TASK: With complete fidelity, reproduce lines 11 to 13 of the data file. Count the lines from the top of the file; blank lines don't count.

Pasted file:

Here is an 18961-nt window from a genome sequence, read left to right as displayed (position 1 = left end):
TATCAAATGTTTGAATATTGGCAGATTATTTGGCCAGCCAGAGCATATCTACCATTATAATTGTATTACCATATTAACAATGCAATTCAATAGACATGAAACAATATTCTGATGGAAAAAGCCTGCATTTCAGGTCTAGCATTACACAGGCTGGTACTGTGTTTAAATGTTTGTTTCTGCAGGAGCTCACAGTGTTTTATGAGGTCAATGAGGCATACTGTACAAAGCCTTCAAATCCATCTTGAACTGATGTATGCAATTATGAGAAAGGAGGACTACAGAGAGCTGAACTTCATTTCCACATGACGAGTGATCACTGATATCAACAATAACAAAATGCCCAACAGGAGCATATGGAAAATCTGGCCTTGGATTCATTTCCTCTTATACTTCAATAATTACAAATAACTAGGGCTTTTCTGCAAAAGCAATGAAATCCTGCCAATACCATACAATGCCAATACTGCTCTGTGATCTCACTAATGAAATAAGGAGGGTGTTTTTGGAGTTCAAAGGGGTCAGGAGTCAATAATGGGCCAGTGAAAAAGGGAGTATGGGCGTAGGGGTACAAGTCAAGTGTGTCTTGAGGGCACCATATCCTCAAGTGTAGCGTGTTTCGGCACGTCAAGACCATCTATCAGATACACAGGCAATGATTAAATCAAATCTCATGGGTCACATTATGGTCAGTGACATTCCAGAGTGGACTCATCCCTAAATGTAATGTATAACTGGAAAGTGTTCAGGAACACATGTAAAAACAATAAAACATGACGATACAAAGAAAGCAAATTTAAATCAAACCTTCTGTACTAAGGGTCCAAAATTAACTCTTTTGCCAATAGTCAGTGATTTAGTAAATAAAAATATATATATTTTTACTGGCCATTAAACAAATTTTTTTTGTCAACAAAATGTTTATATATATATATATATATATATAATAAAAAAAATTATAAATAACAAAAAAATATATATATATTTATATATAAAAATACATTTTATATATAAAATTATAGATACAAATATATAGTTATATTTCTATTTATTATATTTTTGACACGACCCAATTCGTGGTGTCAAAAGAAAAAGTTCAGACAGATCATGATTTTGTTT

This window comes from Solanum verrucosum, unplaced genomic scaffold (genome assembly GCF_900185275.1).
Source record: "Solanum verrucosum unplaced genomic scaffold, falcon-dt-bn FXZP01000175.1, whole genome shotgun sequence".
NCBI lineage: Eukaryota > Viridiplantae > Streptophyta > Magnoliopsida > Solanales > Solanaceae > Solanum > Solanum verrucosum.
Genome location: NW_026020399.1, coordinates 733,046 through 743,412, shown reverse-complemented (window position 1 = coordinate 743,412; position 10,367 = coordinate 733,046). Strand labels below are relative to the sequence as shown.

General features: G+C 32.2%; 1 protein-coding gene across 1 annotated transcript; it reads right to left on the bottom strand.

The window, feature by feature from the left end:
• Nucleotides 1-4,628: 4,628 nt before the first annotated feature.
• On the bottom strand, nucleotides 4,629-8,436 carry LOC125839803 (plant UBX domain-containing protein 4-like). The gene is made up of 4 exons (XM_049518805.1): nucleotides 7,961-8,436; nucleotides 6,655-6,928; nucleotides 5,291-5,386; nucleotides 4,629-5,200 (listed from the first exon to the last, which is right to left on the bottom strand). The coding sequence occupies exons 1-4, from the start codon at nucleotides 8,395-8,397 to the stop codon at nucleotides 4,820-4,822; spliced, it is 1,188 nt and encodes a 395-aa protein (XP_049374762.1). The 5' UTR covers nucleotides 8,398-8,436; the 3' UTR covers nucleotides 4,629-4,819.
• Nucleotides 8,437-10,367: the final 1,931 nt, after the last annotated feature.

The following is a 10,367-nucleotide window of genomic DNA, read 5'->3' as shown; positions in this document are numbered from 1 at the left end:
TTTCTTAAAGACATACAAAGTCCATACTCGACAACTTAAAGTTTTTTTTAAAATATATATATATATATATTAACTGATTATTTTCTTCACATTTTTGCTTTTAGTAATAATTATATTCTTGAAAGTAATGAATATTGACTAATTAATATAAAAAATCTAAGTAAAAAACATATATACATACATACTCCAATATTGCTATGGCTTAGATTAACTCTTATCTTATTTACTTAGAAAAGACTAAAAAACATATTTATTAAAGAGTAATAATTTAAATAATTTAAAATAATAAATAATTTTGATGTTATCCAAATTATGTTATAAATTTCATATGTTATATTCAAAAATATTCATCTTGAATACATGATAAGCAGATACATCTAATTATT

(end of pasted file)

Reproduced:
• Nucleotides 8,437-10,367: the final 1,931 nt, after the last annotated feature.

The following is a 10,367-nucleotide window of genomic DNA, read 5'->3' as shown; positions in this document are numbered from 1 at the left end:
TTTCTTAAAGACATACAAAGTCCATACTCGACAACTTAAAGTTTTTTTTAAAATATATATATATATATATTAACTGATTATTTTCTTCACATTTTTGCTTTTAGTAATAATTATATTCTTGAAAGTAATGAATATTGACTAATTAATATAAAAAATCTAAGTAAAAAACATATATACATACATACTCCAATATTGCTATGGCTTAGATTAACTCTTATCTTATTTACTTAGAAAAGACTAAAAAACATATTTATTAAAGAGTAATAATTTAAATAATTTAAAATAATAAATAATTTTGATGTTATCCAAATTATGTTATAAATTTCATATGTTATATTCAAAAATATTCATCTTGAATACATGATAAGCAGATACATCTAATTATT